By Mujtaba Khan
Chief Executive Officer, Reon Energy
I’m writing this blog just a few days after publication of the UN IPCC(Intergovernmental Panel on Climate Change) report on the impacts of warming of 1.5 °C and beyond and thus it deserves a mention here. The report extensively covers various mitigating strategies for the wider world to stave off the severest of consequences. While the impact of overshooting 1.5 °C is a severe threat to us, this also presents us with a unique opportunity to participate in the global re-industrialization in a meaningful way. I’ll share detailed findings and implications of the IPCC report in a follow-up blog.
On the domestic front, there’s no doubt that our country is in dire need of an integrated plan to address the energy problems as discussed in Part IUnderstanding Pakistan’s Energy Crisis of my blog. PTI’s energy manifesto had a lot of positives to address these problems including:
However, I believe that this agenda needs to be bolder and more imaginative so we don’t lose this once in a generation opportunity of leapfrogging to the ranks of more technologically advanced nations in energy management.
Looking at the country rankings in energy efficiency it’s apparent that the most efficient countries are also the ones investing most into sustainable energy. It’s led by the usual suspects i.e. Germany and the rest of the EU, followed by the US, China, and India. While there might be a number of reasons why this is the case, I will argue that it’s primarily based on hard economics. According to one estimate, the economic costs of indoor and outdoor pollution for our neighboring China and India were 10% and 7.69% respectively in 2013. When you take this humongous costs into account, their sizable investments in renewable power (126.6B USD and 10.1B USD for China and India respectively) start to make sense. Any solutions we pursue must take into account the economic costs of burning fossil fuels.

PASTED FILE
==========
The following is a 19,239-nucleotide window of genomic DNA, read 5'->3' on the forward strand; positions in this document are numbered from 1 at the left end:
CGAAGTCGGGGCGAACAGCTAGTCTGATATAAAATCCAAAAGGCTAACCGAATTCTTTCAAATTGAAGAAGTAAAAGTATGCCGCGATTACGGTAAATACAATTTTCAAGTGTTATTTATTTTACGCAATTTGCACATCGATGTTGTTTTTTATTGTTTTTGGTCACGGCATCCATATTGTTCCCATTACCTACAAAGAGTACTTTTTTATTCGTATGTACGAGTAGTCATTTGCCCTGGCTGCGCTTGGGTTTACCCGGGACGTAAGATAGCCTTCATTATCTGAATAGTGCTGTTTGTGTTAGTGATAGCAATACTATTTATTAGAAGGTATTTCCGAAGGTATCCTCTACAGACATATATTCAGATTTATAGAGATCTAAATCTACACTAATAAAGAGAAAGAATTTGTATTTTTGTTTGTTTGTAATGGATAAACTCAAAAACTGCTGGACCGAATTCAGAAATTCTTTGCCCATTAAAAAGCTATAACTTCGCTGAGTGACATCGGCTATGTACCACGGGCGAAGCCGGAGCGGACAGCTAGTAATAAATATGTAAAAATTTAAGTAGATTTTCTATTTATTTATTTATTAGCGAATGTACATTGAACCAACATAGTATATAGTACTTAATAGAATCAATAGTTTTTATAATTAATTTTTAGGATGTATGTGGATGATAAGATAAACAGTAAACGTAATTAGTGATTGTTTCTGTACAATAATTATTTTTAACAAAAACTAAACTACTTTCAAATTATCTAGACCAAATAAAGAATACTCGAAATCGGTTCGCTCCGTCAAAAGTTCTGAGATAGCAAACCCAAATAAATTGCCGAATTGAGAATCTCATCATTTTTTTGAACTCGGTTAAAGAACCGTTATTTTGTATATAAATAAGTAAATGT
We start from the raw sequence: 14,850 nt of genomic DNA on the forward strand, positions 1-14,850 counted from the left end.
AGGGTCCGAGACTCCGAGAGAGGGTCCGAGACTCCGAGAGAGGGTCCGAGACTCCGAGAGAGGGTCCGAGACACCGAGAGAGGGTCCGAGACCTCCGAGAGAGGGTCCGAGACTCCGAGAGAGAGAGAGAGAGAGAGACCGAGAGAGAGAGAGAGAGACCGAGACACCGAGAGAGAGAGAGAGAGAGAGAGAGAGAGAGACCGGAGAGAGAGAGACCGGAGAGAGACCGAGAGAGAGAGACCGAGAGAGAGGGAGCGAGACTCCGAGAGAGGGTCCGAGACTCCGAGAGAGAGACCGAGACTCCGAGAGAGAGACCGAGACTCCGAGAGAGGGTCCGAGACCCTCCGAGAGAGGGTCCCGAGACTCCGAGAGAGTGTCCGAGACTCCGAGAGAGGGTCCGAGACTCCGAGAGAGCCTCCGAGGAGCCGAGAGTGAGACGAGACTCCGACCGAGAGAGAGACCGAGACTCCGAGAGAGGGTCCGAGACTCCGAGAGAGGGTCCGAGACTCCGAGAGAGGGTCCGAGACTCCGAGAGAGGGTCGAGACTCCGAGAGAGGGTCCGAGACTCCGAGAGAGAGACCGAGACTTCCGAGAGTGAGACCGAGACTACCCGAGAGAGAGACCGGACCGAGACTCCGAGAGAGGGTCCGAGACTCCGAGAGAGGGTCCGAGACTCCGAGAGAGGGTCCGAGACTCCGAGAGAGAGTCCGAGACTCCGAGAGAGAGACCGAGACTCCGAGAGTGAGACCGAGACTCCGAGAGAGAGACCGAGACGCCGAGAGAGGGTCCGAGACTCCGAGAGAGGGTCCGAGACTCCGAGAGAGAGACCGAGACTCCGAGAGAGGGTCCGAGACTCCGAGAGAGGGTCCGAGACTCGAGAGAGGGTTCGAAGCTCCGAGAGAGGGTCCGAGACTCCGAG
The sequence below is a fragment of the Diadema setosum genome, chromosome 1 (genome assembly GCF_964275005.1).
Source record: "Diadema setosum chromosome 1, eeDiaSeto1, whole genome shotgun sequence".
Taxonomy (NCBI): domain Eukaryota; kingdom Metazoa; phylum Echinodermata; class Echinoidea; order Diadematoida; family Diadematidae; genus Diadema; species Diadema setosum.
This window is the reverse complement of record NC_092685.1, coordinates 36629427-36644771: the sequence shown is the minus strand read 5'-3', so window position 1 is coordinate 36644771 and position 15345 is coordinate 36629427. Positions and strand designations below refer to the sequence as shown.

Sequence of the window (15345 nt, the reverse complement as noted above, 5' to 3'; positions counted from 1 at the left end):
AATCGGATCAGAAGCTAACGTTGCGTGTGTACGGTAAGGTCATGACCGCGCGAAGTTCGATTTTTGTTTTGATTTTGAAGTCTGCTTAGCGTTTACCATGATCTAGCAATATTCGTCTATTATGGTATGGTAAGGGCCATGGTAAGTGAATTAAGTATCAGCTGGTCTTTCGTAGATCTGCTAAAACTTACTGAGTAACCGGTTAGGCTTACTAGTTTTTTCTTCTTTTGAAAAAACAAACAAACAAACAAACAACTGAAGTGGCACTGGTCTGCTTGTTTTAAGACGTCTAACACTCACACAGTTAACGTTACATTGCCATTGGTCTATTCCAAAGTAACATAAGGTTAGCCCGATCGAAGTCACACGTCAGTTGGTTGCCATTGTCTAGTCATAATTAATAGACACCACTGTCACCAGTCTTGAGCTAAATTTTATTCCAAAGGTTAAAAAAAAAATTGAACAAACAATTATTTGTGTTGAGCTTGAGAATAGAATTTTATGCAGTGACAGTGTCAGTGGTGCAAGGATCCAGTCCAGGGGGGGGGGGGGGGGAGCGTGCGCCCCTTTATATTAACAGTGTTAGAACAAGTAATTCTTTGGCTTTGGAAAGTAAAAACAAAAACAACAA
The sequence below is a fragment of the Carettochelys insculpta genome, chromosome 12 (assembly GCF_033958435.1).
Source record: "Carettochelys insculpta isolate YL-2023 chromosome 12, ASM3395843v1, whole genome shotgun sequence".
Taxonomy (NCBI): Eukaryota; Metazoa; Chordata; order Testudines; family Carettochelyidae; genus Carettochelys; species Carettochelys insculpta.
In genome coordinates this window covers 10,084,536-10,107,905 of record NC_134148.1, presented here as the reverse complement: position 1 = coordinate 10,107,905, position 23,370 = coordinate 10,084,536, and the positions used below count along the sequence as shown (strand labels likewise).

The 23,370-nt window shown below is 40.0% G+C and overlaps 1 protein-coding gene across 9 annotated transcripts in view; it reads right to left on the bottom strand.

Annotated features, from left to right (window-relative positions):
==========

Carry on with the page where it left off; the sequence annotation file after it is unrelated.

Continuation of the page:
Therefore, I believe that our energy problems can largely be addressed by a two-pronged approach: